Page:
By Mark Prado
Great white sharks that cruise off the shores of Marin will not be afforded any added protection via California's Endangered Species Act, a state agency ruled this week.
The California Department of Fish and Wildlife Commission voted not to list the Northeast Pacific population of white shark as threatened or endangered.
A trio of groups, including Sausalito-based Shark Stewards, had asked for the protection based on recent studies showing the population between 200 and 400 roaming in a section of sea from the Monterey Bay, Farallon Islands, north of Marin to Bodega Bay and west to Hawaii.
"The commission felt that there is other data out there that suggests great whites don't merit any further protection," said David McGuire, Shark Stewards program director. "They think the number is greater than what some studies have shown. But we see the numbers out there as alarming, especially when given the risks of domestic fishing, pollution and loss of habitat."
Under California law that went into place in 1994, it is illegal to take great white sharks whether it's sports fishing or commercially. Protection under the Endangered Species Act would have afforded the species more protections, including prohibiting accidental take of the sharks.
"We agree with the petitioners that incidental take is an issue," said Michelle Horeczko, senior environmental scientist with fish and wildlife. "But the report was peer-reviewed, and we didn't think it was an issue that would cause extinction."
Bolstering the state view was another study by the National Marine Fisheries Service that put the population closer to 3,000. Renowned shark expert and Mill Valley resident John McCosker said the commission made the correction decision, saying new data will be out soon corroborating the higher population.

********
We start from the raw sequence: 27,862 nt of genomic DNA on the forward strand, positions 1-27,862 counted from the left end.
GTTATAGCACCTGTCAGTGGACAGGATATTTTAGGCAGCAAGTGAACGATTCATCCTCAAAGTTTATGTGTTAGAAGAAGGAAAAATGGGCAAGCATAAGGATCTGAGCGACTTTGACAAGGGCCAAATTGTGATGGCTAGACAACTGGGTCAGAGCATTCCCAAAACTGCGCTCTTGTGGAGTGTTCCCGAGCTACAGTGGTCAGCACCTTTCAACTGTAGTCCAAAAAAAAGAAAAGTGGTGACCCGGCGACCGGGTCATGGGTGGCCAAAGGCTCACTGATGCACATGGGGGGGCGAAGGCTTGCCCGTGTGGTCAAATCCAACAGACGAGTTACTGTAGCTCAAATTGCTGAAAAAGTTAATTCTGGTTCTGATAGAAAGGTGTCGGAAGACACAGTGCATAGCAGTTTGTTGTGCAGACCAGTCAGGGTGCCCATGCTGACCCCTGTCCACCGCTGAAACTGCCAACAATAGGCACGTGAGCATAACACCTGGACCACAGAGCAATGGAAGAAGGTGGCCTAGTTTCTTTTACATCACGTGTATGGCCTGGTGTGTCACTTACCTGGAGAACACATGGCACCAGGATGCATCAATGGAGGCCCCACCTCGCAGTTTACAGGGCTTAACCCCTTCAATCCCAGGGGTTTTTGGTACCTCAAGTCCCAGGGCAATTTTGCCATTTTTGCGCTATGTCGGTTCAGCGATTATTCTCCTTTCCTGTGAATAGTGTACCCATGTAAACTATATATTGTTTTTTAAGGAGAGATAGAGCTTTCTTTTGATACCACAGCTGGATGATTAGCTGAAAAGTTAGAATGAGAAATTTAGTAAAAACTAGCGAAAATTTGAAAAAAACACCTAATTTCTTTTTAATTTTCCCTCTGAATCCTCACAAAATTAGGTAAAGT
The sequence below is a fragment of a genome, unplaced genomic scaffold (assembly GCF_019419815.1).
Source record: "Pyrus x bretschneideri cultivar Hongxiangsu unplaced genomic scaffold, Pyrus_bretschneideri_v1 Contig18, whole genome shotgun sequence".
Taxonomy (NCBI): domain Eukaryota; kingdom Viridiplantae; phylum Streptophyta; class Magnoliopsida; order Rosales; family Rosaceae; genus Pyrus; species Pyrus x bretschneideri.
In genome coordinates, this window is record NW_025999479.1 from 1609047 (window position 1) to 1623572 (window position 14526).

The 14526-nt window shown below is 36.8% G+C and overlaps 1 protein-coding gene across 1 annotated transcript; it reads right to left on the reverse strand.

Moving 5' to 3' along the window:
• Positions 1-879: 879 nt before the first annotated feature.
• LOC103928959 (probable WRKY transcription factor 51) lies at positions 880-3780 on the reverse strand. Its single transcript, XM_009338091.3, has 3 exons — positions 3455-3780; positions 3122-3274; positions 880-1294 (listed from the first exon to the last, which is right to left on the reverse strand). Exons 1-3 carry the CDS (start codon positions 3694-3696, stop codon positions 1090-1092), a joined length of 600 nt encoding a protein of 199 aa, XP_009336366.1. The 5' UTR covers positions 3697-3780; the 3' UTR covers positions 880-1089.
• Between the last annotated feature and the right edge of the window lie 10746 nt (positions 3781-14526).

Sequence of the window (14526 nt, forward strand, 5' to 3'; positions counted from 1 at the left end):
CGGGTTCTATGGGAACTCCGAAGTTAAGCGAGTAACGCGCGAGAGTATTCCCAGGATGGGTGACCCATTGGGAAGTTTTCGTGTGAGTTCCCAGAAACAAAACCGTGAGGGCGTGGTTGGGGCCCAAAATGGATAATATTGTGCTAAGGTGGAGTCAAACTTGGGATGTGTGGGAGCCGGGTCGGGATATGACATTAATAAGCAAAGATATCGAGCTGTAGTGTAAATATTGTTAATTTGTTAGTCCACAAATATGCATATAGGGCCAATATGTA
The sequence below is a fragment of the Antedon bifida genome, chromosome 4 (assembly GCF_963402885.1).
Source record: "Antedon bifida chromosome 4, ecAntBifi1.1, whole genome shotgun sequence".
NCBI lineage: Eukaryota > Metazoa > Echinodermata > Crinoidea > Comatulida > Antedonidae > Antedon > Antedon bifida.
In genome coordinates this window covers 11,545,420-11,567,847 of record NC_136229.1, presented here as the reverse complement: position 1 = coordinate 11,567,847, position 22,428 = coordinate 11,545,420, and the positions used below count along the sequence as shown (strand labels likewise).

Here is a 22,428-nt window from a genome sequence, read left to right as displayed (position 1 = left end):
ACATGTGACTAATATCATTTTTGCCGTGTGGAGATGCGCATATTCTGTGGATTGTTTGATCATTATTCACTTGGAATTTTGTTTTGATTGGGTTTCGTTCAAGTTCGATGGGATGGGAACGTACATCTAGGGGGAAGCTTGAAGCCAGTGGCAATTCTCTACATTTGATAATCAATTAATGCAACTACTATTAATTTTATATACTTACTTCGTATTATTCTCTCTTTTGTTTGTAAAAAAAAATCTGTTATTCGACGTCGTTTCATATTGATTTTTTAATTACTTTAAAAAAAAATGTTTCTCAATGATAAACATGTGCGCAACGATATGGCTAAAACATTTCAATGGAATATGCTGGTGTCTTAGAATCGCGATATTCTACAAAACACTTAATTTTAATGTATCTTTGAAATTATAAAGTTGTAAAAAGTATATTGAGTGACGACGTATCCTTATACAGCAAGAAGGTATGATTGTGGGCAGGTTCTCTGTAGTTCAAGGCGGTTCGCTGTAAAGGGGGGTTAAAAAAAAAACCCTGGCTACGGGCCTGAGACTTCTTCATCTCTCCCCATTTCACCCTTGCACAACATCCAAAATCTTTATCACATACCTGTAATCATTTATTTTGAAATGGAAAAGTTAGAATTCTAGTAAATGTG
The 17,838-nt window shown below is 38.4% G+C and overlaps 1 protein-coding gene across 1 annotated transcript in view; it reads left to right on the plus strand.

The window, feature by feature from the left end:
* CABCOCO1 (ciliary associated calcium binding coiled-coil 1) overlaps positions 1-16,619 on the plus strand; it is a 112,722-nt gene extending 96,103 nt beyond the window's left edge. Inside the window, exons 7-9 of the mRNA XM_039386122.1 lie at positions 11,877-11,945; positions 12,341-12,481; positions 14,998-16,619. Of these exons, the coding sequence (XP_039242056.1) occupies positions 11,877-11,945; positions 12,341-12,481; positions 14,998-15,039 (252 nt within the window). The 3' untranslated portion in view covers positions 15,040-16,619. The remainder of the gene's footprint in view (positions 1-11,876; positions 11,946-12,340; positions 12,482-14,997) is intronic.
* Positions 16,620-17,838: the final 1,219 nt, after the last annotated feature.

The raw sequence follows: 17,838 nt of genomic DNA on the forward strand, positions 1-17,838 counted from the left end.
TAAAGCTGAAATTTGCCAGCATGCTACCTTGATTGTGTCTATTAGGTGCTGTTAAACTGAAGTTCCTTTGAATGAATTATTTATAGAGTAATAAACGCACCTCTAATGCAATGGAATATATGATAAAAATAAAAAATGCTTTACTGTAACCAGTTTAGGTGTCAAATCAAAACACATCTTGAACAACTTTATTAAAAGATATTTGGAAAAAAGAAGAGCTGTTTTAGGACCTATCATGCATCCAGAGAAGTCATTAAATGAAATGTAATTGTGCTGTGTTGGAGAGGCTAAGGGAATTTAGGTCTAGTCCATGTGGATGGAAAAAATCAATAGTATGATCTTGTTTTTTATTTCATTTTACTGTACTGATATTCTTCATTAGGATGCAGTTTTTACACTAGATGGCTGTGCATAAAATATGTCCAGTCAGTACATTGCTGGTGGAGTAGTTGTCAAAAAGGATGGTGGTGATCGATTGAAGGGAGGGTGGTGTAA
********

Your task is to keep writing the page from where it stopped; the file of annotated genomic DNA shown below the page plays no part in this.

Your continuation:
"We are seeing more attacks on marine mammals indicating the numbers are up," he said. "It's important that you protect animals that need protection and not your favorites. There are too many of them to consider them for the list. But white sharks are very important and their populations need to be watched."
In particular in the ecosystem sharks help keep the seal and sea lions populations in check.
The sharks continue to be a mystery, helping to lead to the varying population estimates. While white sharks live for decades, they are not believed to reproduce rapidly. Male white sharks become sexually mature at around 10 years old, with females becoming mature at around 15 years. They can have between two and 14 pups per litter with the gestation period lasting about 12 months. Each pup is about 5 feet long at birth with a full set of teeth. They can grow up to 21 feet in length, according to state scientists.
Adult sharks feed on fish, seals, sea lions, dolphins, scavenged whale blubber, seabirds, turtles, rays as well as other sharks, according to state fish and wildlife scientists.
Tomales Point, Stinson Beach, Duxbury Reef off Bolinas and other spots off of Marin are known to attract sharks because of the abundance of marine mammals.
The county has been one of the prime spots for great white shark attacks over the years; 12 people have been attacked off the Marin coast, the most in the state. San Mateo and Monterey have seen 11 attacks, Sonoma and San Diego nine. Of the 101 recorded attacks in the state, 13 have been fatal.
Sharks do not target humans, but they do confuse people with other prey such as seals, experts say. Typically, if a shark bites into a human it will release the person, realizing the mistake. But the powerful physiology of the adult beast — between 1,500 and 4,000 pounds and razor-sharp serrated teeth — is sometimes enough to doom a human with one bite.